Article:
There was a time (say, prior to the middle of the 19th century) when the word that we now write as "forever" was written "for ever." Ah, how I long for those days!
Why? Perhaps it is because of my innate conservatism, my resistance to change. Perhaps I am merely being eccentric. But, please note that my objection to "forever" is not based upon etymology, lexicography, or proper or improper English usage. No, my objection to "forever" is based solely upon aesthetics: I find "for ever" to be much more beautiful, elegant, and pleasing than "forever." Call me a reactionary, but if "for ever" was acceptable to Samuel Johnson, it certainly ought to be acceptable to us.
I recently discovered that I am not the only one who has pondered the merits of "for ever" versus "forever." (We are never as unique as we think we are.) I came upon a poem by Charles Stuart Calverley (1831-1884), who was well-known in Victorian England for his humorous verse. Here is the poem:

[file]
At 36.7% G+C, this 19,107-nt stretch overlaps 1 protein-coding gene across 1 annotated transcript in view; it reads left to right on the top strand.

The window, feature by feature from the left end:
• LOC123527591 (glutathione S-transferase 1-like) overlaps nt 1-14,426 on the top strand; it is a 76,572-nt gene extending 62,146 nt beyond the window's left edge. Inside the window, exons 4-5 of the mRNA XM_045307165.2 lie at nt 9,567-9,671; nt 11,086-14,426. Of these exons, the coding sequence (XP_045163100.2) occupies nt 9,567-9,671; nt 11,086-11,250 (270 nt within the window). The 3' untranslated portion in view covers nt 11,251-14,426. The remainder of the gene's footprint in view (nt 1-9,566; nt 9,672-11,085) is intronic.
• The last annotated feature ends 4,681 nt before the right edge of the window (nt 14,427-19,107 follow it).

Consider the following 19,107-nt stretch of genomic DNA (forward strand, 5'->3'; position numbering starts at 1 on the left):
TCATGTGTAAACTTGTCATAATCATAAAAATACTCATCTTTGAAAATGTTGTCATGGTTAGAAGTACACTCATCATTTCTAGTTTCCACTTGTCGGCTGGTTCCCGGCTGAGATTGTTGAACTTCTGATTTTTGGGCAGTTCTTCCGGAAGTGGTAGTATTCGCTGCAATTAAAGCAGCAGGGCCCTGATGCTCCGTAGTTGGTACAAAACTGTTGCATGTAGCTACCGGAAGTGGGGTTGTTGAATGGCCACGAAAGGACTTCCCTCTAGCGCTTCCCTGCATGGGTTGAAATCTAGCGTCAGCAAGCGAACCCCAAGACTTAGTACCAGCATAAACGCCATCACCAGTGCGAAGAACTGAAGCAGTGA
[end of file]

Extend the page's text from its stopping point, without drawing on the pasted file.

Forever; 'tis a single word!
Our rude forefathers deemed it two:
Can you imagine so absurd
Forever! What abysms of woe
The word reveals, what frenzy, what
Despair! For ever (printed so)
It looks, ah me! how trite and tame!
It fails to sadden or appal
Or solace - it is not the same
O thou to whom it first occurred
To solder the disjoined, and dower
Thy native language with a word
We bless thee! Whether far or near
Thy dwelling, whether dark or fair
Thy kingly brow, is neither here
But in men's hearts shall be thy throne,
While the great pulse of England beats.
Thou coiner of a word unknown
And nevermore must printer do
"For" into "ever," bidding two
Forever! passion-fraught, it throws
O'er the dim page a gloom, a glamour:
It's sweet, it's strange; and I suppose
Forever! 'Tis a single word!
Nor am I confident they erred;